Any cast member will say that Quake, a play by Melanie Marnich, is not actually about an earthquake. Rather, it is a story about Lucy, a girl looking for what she thinks is love while traveling down a path of self-discovery.
The play shows her interactions with various partners, learning about herself through love and sexual connections.
“She’s just an average girl looking for love and doing everything she can, but in the end she realizes what she’s been searching for this whole time was not love, necessarily,” said Amy Burn, who will play the role of Lucy.
Rather than a huge cast with one actor per character, a handful of actors play multiple roles. The characters of Lucy (Burns) and Peggy Papsy, played by Ashtyn Sonner, are the only characters who maintain the same persona throughout the piece.
The dozen or so love interests and minor characters are played by Calvin Hudson, Mike Sims, Jordan Muller and Jordan O’Hara Smith.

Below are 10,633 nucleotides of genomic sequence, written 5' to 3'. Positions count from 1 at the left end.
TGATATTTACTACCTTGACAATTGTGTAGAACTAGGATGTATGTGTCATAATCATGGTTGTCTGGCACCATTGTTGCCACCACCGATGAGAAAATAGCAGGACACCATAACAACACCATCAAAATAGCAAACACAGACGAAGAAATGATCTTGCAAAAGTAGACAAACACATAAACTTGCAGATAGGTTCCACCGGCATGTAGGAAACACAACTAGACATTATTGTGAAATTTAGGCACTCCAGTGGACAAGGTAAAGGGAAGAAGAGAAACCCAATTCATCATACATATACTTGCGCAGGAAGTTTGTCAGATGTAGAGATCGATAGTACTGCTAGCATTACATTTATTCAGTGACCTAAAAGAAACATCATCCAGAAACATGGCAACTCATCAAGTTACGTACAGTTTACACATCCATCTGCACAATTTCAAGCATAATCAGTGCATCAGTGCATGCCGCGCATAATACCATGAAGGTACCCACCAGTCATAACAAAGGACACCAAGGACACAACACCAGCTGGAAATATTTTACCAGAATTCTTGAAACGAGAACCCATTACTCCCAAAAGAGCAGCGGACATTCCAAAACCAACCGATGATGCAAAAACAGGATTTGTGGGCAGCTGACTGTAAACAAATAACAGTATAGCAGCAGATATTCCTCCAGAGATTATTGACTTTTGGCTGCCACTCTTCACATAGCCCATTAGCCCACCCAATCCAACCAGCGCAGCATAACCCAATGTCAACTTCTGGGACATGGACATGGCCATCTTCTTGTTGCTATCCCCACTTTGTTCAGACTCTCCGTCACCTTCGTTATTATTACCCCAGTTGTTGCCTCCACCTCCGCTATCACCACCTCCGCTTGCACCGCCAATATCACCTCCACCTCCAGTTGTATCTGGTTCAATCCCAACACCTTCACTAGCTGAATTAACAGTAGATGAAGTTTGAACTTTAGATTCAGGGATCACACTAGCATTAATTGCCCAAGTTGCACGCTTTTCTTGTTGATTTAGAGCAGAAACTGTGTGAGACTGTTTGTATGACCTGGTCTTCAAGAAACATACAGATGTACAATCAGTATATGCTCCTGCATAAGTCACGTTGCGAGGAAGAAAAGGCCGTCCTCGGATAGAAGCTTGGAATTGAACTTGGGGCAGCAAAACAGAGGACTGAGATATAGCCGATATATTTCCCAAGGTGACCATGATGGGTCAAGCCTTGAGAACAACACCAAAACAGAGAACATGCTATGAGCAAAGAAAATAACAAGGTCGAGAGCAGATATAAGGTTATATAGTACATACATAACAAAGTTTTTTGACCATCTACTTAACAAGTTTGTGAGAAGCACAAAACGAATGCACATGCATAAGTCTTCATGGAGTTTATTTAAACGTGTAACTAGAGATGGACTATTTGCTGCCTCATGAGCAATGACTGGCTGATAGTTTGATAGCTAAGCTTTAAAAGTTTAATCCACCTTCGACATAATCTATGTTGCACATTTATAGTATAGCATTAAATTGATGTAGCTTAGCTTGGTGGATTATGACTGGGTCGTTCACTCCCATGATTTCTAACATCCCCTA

The play is directed by senior Christie Debacker. Although this is not her directorial debut, this is her first main season production. This larger scale production has posed challenges for her with managing budgets, costumes and the set.
“It was definitely difficult getting all the creative minds going the same way, trying to express my vision to other people and getting them to agree and work toward that,” Debacker said.
Quake is this year’s entry for the Kennedy Center American College Theater Festival. The competition for college-level theater provides participants with an opportunity for scholarships and networking.
One of the challenges the actors face is to portray personalities not unlike their own.
“Well, I’m not a serial killer,” Sonner said. “She views a lot of life the same way I do. This character’s thoughts have been closer to me than any others.”
Generally speaking, the play and the characters are easy for audiences to relate to.
“I think there’s a little bit of Lucy in everyone,” Debacker said.
The play runs from Oct. 17 – Oct. 20 in the UTC Showcase Center. All performances are at 8 p.m., with a 2 p.m. matinee on Saturday. General admission tickets are $8.
For more information, call (936) 294-1339.